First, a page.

My parental antennae began to twitch. My son was about to tell me that someone horrible had done something hideous to him…bad touches, cruel teasing, face-in-toilet-bowl tormenting. You know the list. Let’s agree to pretend I maintained a neutral expression and calm tone.
“Did something happen that you want to talk about? It’s okay to tell me.”
Tears welled up in his eyes.
“It’s just that. I don’t know. I guess I’m just. I mean. I’m upset that one day everybody I love has to die.”
He waited, expectantly, for me to respond. And I did: I burst out laughing. Then, when I was done, I blurted, “That’s what you’re worried about?”
He nodded. He looked at me for a long moment, seemingly relieved to have gotten it off his chest, though not certain how he felt about my reaction. I pulled him in close, hugged him as tightly as I could—the kind of hug that’s like trying to fit someone inside your skin because you love them so much—and then I told him he was right. Everybody he loves has to die one day, and there’s absolutely nothing he can do about it.
“It’s sad though,” he said, almost like a question.
“Yeah. It’s the saddest,” I replied. “And it’s hard to get used to. But it’s true, and we can’t change it, so there’s all the more reason to enjoy every moment we have. We have to have lots of fun, and love each other a lot, and try really hard to be happy.”
This from the woman who lies in bed at night fearing that her children will run off the edge of the roof deck. The roof deck in the building she hasn’t lived in since 2011.
I have no idea why Emmett’s heart was heavy with that particular question on that particular night. Did I say the wrong thing? Probably. Did it help him? I don’t know. But speaking it out loud made me realize it was true: The hours will be long, our clothes won’t fit, but, oh, well. I’d like to think I did a pretty good job of telling Emmett about Nana. I think I did okay with sensing when he was missing her suddenly, six months and even a year later, when we would share a cry, get out some pictures and reminisce about her expert chocolate chip cookie making skills. I think my husband and I handled the reincarnation and some-people-like-to-have-their-bodies-burned-in-an-oven chats as well as can be reasonably expected.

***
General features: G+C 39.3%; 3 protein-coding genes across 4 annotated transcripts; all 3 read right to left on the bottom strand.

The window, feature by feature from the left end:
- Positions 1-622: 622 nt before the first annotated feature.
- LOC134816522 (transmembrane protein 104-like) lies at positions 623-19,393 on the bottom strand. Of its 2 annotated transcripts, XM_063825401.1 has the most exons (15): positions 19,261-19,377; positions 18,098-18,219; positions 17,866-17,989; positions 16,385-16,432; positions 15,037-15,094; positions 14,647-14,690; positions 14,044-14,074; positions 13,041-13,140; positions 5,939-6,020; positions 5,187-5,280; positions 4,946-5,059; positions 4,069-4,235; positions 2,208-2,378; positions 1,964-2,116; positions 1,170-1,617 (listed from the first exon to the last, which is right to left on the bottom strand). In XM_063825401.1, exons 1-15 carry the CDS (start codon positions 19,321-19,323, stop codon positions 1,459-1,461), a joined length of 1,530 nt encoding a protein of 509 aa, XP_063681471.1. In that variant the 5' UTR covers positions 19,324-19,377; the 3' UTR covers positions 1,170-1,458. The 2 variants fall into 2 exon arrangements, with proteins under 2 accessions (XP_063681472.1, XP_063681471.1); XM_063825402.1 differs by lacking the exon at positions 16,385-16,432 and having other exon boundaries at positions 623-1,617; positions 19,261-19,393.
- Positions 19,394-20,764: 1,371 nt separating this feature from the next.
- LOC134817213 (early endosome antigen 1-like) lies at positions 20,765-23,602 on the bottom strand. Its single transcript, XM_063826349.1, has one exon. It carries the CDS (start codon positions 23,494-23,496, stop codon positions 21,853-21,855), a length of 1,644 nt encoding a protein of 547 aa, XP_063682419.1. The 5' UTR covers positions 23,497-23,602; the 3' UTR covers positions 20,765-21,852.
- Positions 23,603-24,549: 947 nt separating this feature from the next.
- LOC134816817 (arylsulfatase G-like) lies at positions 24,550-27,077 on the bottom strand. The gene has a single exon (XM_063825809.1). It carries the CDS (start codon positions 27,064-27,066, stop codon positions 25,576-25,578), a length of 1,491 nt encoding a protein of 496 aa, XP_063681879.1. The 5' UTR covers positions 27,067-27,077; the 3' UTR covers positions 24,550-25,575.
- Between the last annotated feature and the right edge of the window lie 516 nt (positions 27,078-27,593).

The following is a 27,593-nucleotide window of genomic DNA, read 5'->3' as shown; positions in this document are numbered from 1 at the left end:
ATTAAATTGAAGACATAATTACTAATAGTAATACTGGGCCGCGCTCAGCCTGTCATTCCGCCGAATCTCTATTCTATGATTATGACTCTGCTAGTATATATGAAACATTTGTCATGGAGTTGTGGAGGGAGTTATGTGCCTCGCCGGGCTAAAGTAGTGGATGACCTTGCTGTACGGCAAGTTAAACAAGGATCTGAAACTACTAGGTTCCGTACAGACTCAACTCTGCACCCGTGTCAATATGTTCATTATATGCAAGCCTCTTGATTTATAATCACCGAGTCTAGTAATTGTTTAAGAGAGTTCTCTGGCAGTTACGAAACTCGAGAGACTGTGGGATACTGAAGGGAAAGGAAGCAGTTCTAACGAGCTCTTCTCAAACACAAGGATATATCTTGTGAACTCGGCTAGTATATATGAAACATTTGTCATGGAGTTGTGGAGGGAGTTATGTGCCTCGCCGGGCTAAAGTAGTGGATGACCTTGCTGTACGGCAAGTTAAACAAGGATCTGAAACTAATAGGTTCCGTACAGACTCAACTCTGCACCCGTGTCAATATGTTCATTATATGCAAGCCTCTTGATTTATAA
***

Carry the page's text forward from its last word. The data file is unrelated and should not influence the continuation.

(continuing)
But on that sofa bed on our summer vacation, I reacted like an awkward teenager—and, let’s face it, kind of a jerk—because Emmett was right. He wasn’t worried about the one-in-a-million odds of a stray electrical wire landing in a puddle of water that one of my children happened to be standing in, like I was. He was worried about the only thing we can all put money on: that someday we will be separated from each other. He was looking that hard fact right in the eye, while I had concocted a thousand ludicrous ways to look around, above, below and through it. He had put his small, young finger on the one thing we could never save each other from.
“Now get some rest.” We spooned for a few minutes, I kissed his ear, and he fell asleep.
I shuffled out to the living room, gave my friend a hug, and said good night. When I came back into the bedroom, Emmett had gone floppy, his hair a mess and his limbs flung every which way. I nudged my kids apart, curled up between them and, listening to the alternating rhythms of their steady breathing, stared at the ceiling for a long, long time.